First, even though this is the late twentieth century, it is no exaggeration to say that in the realm of economics, the thought of most people continues to bear the essential characteristics of the mentality of the Dark Ages or of primitive peoples in general. What I mean by this is that prior to the development of a scientific worldview in the Renaissance, it was common for people even in Western Europe to interpret natural phenomena as the result of the operation of good or evil spirits. Thus, if a flood came and washed away their huts, or if their animals died of disease, polytheistic primitive peoples would think the explanation lay in the anger of a river god or some other deity. Similarly, the supposedly monotheistic Europeans of the Dark Ages would believe the explanation lay in the curse of some witch or other evil spirit. Both believed that their protection from such harm lay in securing the aid of a more powerful benevolent spirit, whether another deity or an angel, or simply the one and only deity. What was essential was that they believed that their harm resulted from the exercise of arbitrary power by evil forces and that their security depended on obtaining the aid of a greater, stronger arbitrary power who would act on their behalf.
As the preceding discussion of the assault on economic activity and capitalism should make clear, this is precisely the worldview people continue to apply in the present day in the realm of economics. Again and again they view their economic harm as caused by the ill will of an arbitrary power—above all, “big business.” And they believe that their protection depends on the good will of a bigger, tougher, stronger arbitrary power—namely, the government—which will act on their behalf. If, for example, the level of wages or prices or the quantity or quality of housing, medical care, education, or anything else is not to people’s satisfaction, the explanation, they believe, is that evil businessmen are responsible. The solution, they believe, is for the government, which is more powerful than the businessmen, to use its greater power on behalf of the people.41
In contrast, the view of the economic world imparted by economic science is as far removed from that of the primitive mentality as is the view of the physical world that is imparted by the sciences of physics and chemistry. The worldview imparted by economics is, like that of physics and chemistry, one of operation according to natural laws which can be grasped by human intelligence. The domain of the natural laws of economics is, of course, that of the rationally self-interested actions of individuals insofar as they take place under freedom and center on the production of wealth under a division of labor.
This scientific view of economic phenomena, even though in existence since the late eighteenth century in the writings of the Physiocrats and the early British classical economists, has been prevented from replacing the primitive worldview. It has been prevented by the combined operation of the factors explained in the remainder of this section.
Everyone is a participant in economic activity and as such develops or accepts opinions about economic life that seem consistent with his own observations of it. Yet those opinions are often mistaken, because they rest on too narrow a range of experience, which renders them inconsistent with other aspects of experience of the same subject. Examples of this phenomenon in the everyday world of physical reality are such naive beliefs as that sticks bend in water, that the earth is flat, and that the sun revolves around the earth. In contrast with such naďveté, a scientific process of thought seeks to develop the theory of a subject based on logical consistency with all the valid observations pertaining to it. Thus, the visual appearance of sticks being bent in water is reconciled with the fact that they continue to feel straight when subjected to touch; the reconciliation being by knowledge of the refraction of light caused by water. The earth’s appearance of flatness is reconciled with such observations as the masts of ships first becoming visible on the horizon by knowledge of the very gradual curvature of the earth. The appearance of the sun’s revolution about the earth is reconciled with knowledge of the sun’s relationship to other observable heavenly bodies through knowledge of the earth’s rotation about its axis.
Economics suffers from an apparent conflict between personal observation and scientific truth probably to a greater extent than most other sciences. This is because of the very nature of the system of division of labor and monetary exchange. Every participant in the economic system is a specialist, aware of the effect of things on his own specialization. As a rule, he does not stop to consider their effect on other specializations as well; nor, as a rule, does he consider what their longer-run effect on him might be were he to change his specialization. As a result of this, people have come to believe such things as that improvements in production, which can in fact necessitate the shrinkage or total disappearance of employment in any particular branch of the division of labor, are economically harmful. By the same token, they have come to believe that acts of destruction, which can in fact result in an expansion of employment in particular branches of the division of labor, are economically beneficial.42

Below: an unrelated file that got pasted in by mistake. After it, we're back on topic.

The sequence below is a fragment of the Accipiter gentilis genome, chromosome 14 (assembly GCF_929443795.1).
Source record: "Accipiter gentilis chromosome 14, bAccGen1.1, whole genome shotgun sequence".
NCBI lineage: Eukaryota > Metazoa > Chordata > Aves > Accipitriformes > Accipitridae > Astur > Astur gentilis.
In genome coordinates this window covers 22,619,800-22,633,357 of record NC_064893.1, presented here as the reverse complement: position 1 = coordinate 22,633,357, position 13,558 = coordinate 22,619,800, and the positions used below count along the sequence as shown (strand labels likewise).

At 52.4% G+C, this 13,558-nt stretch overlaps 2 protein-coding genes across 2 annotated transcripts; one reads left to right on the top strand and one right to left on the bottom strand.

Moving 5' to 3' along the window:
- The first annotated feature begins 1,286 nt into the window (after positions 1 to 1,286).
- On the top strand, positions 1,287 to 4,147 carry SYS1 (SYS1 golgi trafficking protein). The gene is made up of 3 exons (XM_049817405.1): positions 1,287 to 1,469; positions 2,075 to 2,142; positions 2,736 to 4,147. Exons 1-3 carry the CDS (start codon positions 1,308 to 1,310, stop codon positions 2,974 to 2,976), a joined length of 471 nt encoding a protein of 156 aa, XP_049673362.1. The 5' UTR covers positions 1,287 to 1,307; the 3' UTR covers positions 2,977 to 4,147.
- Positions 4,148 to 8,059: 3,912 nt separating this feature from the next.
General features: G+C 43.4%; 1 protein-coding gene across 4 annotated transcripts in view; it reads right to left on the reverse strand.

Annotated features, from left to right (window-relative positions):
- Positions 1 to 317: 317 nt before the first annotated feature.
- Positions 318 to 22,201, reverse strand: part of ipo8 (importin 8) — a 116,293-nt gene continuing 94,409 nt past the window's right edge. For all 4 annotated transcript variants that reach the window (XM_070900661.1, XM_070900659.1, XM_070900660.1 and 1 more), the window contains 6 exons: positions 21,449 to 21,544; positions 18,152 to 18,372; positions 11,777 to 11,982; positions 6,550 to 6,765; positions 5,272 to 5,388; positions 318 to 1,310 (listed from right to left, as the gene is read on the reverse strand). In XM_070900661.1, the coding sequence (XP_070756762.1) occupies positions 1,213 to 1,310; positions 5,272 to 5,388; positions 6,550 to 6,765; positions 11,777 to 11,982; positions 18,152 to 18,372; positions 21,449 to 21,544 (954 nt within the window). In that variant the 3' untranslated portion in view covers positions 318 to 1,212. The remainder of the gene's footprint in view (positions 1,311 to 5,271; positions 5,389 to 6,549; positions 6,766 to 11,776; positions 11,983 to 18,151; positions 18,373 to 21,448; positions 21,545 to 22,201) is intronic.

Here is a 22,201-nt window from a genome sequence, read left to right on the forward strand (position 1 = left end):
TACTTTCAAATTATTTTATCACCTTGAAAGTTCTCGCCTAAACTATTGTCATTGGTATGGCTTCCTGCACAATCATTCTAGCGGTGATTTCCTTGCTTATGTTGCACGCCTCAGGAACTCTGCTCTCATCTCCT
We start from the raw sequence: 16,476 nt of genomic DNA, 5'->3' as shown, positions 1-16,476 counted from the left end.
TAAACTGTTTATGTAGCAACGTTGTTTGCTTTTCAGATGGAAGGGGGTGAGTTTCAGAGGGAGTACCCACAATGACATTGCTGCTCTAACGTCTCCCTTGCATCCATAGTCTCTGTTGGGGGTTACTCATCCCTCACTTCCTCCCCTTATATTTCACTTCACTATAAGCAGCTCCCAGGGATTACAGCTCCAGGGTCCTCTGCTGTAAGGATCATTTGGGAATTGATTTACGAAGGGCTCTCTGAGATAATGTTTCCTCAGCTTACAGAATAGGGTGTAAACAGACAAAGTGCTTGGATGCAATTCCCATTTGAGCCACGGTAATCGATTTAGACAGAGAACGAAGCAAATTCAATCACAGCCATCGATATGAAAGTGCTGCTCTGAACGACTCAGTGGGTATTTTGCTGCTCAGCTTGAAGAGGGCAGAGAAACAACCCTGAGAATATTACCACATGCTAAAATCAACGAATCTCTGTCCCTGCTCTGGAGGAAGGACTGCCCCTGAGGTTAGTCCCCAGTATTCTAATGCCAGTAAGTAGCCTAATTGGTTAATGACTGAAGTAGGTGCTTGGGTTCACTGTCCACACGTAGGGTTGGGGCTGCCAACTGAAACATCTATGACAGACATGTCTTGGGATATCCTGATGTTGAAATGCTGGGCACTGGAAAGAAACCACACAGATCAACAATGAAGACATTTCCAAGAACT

Closely related to the failure to look beyond one’s own current specialization is the widespread confusion between money and wealth. In a division-of-labor economy everyone is naturally interested in earning money and comes to measure his economic well-being by the amount of money he earns. Thus, it is extremely easy for people to conclude that anything that enables the average person to earn more money is desirable, while anything that results in the average person’s earning less money is undesirable. It takes a scientific analysis to show that while each individual is always economically best off earning as much money as the freedom of competition allows him to earn, people are not economically better off when average earnings increase as the result of government policies of creating money, or because the government violates the freedom of competition. Indeed, economics shows that lower monetary earnings without money creation and without violations of the freedom of competition represent a higher actual standard of living than do higher monetary earnings with them.43 Along these lines, there are important cases in which, even in the absence of money creation, it turns out that a lower “national income” or “gross national product” signifies a more rapid rate of increase in the production of wealth and improvement in human well-being than does a higher “national income” or “gross national product.”44
Excerpted from Chapter 1 of Capitalism: A Treatise on Economics, Volume I. Copyright 2020 George Reisman. All rights reserved. The encyclopedic Capitalism: A Treatise on Economics is a required reference for every Capitalist’s library. Reisman’s treatise is now available in two volumes: Volume I (focuses on microeconomic issues) and Volume II (focuses on macroeconomic issues).
41. The leading manifestation of this worldview is the Marxian exploitation theory and the “liberal” political agenda that rests on it. See below, pp. 603-604.
42. The nature of these fallacies, along with most of their leading manifestations, has been brilliantly dissected by Henry Hazlitt, Economics in One Lesson, new ed. (New Rochelle, N. Y.: Arlington House Publishers, 1979), and by Frederic Bastiat in his Economic Sophisms, trans. Arthur Goddard (New York: D. Van Nostrand, 1964).
43. See below, pp. 618-663, 930-937.
44. On this subject see below, pp. 712-714.